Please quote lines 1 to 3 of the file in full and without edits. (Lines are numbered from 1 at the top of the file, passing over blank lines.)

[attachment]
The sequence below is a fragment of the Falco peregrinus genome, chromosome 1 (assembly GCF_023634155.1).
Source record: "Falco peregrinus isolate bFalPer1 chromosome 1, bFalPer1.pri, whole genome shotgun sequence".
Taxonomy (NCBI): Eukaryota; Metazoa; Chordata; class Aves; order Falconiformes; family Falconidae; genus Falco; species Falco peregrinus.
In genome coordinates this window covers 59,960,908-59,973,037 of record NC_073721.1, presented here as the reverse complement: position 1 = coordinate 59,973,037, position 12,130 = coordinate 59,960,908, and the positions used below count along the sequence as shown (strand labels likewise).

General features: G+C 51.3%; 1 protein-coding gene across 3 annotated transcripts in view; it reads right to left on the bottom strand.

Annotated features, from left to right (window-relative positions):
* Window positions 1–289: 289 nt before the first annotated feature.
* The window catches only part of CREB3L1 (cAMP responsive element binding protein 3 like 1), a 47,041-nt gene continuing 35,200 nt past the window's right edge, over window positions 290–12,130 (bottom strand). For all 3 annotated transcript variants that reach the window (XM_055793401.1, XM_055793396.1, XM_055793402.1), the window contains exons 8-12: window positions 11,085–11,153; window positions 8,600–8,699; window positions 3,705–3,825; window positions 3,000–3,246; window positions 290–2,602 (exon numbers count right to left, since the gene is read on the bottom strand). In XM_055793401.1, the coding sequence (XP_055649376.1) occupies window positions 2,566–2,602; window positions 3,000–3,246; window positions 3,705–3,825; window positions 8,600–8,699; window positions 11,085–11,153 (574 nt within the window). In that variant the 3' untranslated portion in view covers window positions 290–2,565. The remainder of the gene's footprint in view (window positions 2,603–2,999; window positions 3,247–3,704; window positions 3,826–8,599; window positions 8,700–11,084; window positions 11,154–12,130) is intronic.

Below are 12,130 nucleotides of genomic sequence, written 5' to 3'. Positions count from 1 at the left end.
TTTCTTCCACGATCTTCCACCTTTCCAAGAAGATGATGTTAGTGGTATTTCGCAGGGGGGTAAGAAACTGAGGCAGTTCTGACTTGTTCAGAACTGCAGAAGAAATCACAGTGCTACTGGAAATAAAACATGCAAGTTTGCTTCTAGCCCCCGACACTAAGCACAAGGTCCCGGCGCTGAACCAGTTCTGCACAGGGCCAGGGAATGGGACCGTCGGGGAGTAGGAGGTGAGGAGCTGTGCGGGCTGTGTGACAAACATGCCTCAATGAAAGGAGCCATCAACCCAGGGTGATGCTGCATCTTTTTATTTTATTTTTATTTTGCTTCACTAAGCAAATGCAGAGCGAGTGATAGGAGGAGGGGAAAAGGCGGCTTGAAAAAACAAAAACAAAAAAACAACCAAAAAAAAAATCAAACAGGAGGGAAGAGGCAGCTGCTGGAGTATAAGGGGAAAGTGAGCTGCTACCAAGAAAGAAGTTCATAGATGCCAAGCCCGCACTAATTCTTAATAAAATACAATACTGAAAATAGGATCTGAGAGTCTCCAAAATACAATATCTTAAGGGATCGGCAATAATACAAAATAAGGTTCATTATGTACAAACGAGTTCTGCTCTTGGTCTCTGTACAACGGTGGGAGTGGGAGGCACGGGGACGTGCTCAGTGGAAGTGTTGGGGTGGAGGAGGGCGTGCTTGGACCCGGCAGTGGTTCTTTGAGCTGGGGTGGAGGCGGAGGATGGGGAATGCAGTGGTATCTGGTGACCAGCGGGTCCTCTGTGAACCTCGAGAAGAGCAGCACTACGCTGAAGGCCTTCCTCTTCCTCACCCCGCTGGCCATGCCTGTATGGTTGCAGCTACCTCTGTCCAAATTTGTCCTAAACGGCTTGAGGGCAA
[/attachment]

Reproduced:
The sequence below is a fragment of the Falco peregrinus genome, chromosome 1 (assembly GCF_023634155.1).
Source record: "Falco peregrinus isolate bFalPer1 chromosome 1, bFalPer1.pri, whole genome shotgun sequence".
Taxonomy (NCBI): Eukaryota; Metazoa; Chordata; class Aves; order Falconiformes; family Falconidae; genus Falco; species Falco peregrinus.